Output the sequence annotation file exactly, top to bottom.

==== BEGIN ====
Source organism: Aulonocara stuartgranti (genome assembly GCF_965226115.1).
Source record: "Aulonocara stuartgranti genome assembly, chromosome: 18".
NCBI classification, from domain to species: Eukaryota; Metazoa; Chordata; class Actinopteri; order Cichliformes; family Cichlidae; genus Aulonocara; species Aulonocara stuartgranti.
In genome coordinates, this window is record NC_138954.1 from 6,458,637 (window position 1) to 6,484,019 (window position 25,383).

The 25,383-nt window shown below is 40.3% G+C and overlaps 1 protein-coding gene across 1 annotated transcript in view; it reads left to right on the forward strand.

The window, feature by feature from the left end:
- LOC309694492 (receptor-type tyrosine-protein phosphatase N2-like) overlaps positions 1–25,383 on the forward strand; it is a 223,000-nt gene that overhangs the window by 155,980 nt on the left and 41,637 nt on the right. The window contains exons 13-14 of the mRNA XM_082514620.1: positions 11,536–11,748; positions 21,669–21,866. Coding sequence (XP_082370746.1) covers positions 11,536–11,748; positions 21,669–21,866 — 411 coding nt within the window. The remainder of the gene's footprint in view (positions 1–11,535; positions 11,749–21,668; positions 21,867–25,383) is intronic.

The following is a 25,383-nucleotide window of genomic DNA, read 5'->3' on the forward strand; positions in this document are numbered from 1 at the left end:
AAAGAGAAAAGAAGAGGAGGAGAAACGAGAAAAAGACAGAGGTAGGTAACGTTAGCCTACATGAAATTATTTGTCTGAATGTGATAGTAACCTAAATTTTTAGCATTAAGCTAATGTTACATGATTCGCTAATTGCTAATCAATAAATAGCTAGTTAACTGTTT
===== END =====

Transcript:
Source organism: Aulonocara stuartgranti (genome assembly GCF_965226115.1).
Source record: "Aulonocara stuartgranti genome assembly, chromosome: 18".
NCBI classification, from domain to species: Eukaryota; Metazoa; Chordata; class Actinopteri; order Cichliformes; family Cichlidae; genus Aulonocara; species Aulonocara stuartgranti.
In genome coordinates, this window is record NC_138954.1 from 6,458,637 (window position 1) to 6,484,019 (window position 25,383).

The 25,383-nt window shown below is 40.3% G+C and overlaps 1 protein-coding gene across 1 annotated transcript in view; it reads left to right on the forward strand.

The window, feature by feature from the left end:
- LOC309694492 (receptor-type tyrosine-protein phosphatase N2-like) overlaps positions 1–25,383 on the forward strand; it is a 223,000-nt gene that overhangs the window by 155,980 nt on the left and 41,637 nt on the right. The window contains exons 13-14 of the mRNA XM_082514620.1: positions 11,536–11,748; positions 21,669–21,866. Coding sequence (XP_082370746.1) covers positions 11,536–11,748; positions 21,669–21,866 — 411 coding nt within the window. The remainder of the gene's footprint in view (positions 1–11,535; positions 11,749–21,668; positions 21,867–25,383) is intronic.

The following is a 25,383-nucleotide window of genomic DNA, read 5'->3' on the forward strand; positions in this document are numbered from 1 at the left end:
AAAGAGAAAAGAAGAGGAGGAGAAACGAGAAAAAGACAGAGGTAGGTAACGTTAGCCTACATGAAATTATTTGTCTGAATGTGATAGTAACCTAAATTTTTAGCATTAAGCTAATGTTACATGATTCGCTAATTGCTAATCAATAAATAGCTAGTTAACTGTTT